So, should I create social media pages if my company works with cannabis?
Of course. Customers want to experience your story and connect with your brand. If your page is shut down, this could encourage public support. Our only warning is that, until cannabis is federally legal, be prepared to incorporate guerrilla marketing strategies with your existing corporate marketing strategies to encourage brand recognition and support. The largest cannabis brands have boast a strong social media presence, but they also are involved on a ground level given the plant's illicit federal status. Your company, if you are hoping to be competitive, should share similar strategy.
States who have legalized cannabis (whether for recreational or medical use) have their own regulations regarding cannabis advertising. Each state has very different thoughts on how and when cannabis should be marketed. From limiting what publications ads can be in, to where billboards can be placed, each state has focused on preventing children from being exposed to cannabis marketing in every regard. Much like the tobacco industry, under current American law, cannabis advertising is illegal under federal law.
- Washington - Retailers can only hang one sign to announce their presence; advertising must not show over-consumption or underage use; manufacturers can't advertise on public transportation or on public grounds (effectively eliminating billboard advertising); advertising must not be within 1000 feet of a school; no giveaways or branded merchandising sales are allowed; no claims to the potential therapeutic benefits of cannabis; finally, a state sanctioned warning message must be displayed on all advertising.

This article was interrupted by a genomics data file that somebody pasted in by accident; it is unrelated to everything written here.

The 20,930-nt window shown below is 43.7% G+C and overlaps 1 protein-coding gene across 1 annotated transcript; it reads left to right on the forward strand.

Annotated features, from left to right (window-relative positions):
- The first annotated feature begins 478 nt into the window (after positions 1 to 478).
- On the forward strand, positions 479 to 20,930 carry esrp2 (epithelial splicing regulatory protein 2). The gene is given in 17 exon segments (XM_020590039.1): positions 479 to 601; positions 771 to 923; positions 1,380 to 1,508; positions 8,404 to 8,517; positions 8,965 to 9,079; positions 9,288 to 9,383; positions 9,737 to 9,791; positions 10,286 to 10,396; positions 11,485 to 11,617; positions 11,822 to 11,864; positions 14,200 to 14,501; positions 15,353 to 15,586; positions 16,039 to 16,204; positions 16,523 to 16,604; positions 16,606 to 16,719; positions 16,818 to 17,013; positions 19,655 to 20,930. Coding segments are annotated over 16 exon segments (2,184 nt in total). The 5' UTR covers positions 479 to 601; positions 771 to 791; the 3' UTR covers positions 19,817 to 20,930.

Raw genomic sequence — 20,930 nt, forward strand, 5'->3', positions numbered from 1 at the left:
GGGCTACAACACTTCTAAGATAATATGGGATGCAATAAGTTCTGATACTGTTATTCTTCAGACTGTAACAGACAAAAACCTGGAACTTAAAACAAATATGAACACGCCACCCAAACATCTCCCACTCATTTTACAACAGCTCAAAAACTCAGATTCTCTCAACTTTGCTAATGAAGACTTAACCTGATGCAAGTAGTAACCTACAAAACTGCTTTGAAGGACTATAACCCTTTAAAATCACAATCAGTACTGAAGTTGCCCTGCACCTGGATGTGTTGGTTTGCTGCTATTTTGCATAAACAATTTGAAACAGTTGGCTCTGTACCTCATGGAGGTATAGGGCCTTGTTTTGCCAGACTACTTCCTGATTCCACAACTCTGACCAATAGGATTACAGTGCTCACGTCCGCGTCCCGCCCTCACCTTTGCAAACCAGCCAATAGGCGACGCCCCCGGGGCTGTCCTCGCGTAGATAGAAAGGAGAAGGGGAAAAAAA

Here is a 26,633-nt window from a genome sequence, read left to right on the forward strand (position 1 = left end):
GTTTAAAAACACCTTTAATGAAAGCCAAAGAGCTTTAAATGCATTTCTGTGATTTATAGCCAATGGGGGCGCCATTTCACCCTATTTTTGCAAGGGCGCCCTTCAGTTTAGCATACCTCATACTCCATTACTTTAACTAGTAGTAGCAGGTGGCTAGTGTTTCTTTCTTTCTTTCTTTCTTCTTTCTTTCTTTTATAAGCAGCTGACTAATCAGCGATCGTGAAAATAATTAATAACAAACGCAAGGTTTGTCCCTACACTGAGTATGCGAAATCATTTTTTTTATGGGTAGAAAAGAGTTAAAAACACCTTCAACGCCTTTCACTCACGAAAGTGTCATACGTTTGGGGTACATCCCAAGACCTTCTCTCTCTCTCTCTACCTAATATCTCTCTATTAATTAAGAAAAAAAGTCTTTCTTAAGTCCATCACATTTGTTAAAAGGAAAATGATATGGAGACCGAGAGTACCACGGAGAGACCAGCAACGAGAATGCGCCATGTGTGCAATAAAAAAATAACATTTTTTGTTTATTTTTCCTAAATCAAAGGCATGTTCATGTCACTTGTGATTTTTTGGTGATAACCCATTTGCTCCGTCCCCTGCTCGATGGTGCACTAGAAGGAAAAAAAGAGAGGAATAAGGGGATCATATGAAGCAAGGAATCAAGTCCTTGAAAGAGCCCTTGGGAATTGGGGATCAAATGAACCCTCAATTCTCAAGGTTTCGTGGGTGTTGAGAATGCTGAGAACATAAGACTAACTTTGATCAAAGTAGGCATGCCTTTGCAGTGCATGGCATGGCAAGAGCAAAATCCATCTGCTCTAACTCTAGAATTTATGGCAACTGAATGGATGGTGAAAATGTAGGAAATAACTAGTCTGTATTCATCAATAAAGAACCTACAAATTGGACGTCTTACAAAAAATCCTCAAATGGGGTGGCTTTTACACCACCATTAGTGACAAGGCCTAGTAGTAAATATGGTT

- Colorado - Advertising on television, internet & radio is specifically banned unless the retailer can ensure that no more than 30% of the audience is underage; no claims to therapeutic benefits of cannabis; billboards are specifically banned; no outdoor advertising of cannabis retailers unless sign is on the same property as the establishment; finally no online pop-up advertising.
- Oregon - Advertising on television, internet & radio is specifically banned unless the retailer can ensure that no more than 30% of the audience is underage; no claims to therapeutic benefits of cannabis; no promotion of cross-state transportation of cannabis; cannot show consumption based on intoxicating effects or promoting of over-consumption; finally, a state sanctioned warning message must be displayed on all advertising.